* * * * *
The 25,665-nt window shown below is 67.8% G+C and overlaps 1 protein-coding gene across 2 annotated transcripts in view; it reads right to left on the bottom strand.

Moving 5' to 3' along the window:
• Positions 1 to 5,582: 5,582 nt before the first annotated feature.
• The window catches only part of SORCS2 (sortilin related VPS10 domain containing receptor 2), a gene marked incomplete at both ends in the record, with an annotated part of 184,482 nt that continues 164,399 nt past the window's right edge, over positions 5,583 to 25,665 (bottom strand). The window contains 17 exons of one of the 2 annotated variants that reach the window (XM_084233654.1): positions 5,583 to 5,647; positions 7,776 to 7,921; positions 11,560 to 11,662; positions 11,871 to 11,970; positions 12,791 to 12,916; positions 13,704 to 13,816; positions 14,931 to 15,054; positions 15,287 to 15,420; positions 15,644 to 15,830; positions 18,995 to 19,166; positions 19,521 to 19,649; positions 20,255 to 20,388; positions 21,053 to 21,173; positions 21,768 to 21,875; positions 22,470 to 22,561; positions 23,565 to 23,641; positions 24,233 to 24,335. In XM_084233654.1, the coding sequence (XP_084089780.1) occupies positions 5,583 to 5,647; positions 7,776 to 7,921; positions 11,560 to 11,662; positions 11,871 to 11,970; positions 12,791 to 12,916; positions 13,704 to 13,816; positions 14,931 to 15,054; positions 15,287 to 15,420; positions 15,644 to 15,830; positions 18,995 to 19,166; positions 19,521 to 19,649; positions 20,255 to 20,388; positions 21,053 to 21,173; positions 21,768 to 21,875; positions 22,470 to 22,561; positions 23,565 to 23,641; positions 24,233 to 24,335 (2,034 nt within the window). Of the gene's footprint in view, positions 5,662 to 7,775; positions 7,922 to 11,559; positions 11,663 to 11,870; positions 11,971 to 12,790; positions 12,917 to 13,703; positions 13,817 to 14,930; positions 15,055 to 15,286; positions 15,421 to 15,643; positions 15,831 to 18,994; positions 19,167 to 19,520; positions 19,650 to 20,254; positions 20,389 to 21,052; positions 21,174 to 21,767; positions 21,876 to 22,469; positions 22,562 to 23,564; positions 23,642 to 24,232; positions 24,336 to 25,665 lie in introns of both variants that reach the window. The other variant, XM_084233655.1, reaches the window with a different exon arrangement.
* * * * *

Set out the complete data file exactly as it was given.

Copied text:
The 25,665-nt window shown below is 67.8% G+C and overlaps 1 protein-coding gene across 2 annotated transcripts in view; it reads right to left on the bottom strand.

Moving 5' to 3' along the window:
• Positions 1 to 5,582: 5,582 nt before the first annotated feature.
• The window catches only part of SORCS2 (sortilin related VPS10 domain containing receptor 2), a gene marked incomplete at both ends in the record, with an annotated part of 184,482 nt that continues 164,399 nt past the window's right edge, over positions 5,583 to 25,665 (bottom strand). The window contains 17 exons of one of the 2 annotated variants that reach the window (XM_084233654.1): positions 5,583 to 5,647; positions 7,776 to 7,921; positions 11,560 to 11,662; positions 11,871 to 11,970; positions 12,791 to 12,916; positions 13,704 to 13,816; positions 14,931 to 15,054; positions 15,287 to 15,420; positions 15,644 to 15,830; positions 18,995 to 19,166; positions 19,521 to 19,649; positions 20,255 to 20,388; positions 21,053 to 21,173; positions 21,768 to 21,875; positions 22,470 to 22,561; positions 23,565 to 23,641; positions 24,233 to 24,335. In XM_084233654.1, the coding sequence (XP_084089780.1) occupies positions 5,583 to 5,647; positions 7,776 to 7,921; positions 11,560 to 11,662; positions 11,871 to 11,970; positions 12,791 to 12,916; positions 13,704 to 13,816; positions 14,931 to 15,054; positions 15,287 to 15,420; positions 15,644 to 15,830; positions 18,995 to 19,166; positions 19,521 to 19,649; positions 20,255 to 20,388; positions 21,053 to 21,173; positions 21,768 to 21,875; positions 22,470 to 22,561; positions 23,565 to 23,641; positions 24,233 to 24,335 (2,034 nt within the window). Of the gene's footprint in view, positions 5,662 to 7,775; positions 7,922 to 11,559; positions 11,663 to 11,870; positions 11,971 to 12,790; positions 12,917 to 13,703; positions 13,817 to 14,930; positions 15,055 to 15,286; positions 15,421 to 15,643; positions 15,831 to 18,994; positions 19,167 to 19,520; positions 19,650 to 20,254; positions 20,389 to 21,052; positions 21,174 to 21,767; positions 21,876 to 22,469; positions 22,562 to 23,564; positions 23,642 to 24,232; positions 24,336 to 25,665 lie in introns of both variants that reach the window. The other variant, XM_084233655.1, reaches the window with a different exon arrangement.